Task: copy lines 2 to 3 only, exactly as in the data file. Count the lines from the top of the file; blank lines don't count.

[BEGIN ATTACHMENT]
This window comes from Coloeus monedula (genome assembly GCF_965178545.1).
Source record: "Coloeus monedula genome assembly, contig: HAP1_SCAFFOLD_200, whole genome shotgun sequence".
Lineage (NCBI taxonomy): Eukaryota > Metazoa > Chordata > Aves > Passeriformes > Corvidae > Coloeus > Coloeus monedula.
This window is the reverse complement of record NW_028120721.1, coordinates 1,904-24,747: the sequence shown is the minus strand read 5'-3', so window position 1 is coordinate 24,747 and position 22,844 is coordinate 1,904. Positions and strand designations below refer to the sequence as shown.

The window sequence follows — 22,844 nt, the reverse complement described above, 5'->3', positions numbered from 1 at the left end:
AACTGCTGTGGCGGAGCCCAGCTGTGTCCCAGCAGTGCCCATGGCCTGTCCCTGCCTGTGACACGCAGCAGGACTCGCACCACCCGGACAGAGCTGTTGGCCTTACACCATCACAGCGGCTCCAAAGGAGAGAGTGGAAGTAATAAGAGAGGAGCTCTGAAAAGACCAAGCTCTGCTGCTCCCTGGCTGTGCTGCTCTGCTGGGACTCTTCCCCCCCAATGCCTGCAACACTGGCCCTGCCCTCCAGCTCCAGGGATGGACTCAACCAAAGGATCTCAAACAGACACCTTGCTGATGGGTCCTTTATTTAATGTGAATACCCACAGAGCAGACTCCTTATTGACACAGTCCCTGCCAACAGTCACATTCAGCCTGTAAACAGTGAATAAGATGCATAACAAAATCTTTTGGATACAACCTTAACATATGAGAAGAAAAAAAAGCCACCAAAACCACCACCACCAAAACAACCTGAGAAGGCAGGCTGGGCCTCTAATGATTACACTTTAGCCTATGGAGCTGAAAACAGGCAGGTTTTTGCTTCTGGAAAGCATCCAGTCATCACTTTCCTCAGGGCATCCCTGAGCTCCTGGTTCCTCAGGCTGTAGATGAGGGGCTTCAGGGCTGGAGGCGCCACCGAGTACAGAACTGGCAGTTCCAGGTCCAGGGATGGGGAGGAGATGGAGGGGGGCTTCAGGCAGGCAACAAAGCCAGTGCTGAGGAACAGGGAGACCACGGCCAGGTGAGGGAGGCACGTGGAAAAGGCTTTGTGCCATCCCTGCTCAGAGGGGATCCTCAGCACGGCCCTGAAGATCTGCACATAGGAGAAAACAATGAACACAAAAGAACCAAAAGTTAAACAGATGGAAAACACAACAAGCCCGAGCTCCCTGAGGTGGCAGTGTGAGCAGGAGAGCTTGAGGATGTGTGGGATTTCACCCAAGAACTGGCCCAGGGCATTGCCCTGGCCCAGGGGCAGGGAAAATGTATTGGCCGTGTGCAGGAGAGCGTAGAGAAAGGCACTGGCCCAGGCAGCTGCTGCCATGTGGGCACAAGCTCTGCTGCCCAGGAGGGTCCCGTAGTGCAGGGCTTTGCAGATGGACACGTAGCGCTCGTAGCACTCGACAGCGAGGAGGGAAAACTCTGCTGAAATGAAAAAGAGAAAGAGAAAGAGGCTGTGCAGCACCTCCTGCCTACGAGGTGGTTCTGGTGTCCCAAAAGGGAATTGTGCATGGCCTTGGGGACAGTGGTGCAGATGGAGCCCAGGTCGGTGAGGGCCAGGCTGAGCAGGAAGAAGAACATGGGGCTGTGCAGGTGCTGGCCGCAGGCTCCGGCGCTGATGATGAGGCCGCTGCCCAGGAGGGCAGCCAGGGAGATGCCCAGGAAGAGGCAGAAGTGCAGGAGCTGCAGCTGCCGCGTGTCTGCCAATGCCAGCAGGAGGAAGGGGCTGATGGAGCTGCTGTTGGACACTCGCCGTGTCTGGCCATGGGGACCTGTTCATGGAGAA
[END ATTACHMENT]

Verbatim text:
Source record: "Coloeus monedula genome assembly, contig: HAP1_SCAFFOLD_200, whole genome shotgun sequence".
Lineage (NCBI taxonomy): Eukaryota > Metazoa > Chordata > Aves > Passeriformes > Corvidae > Coloeus > Coloeus monedula.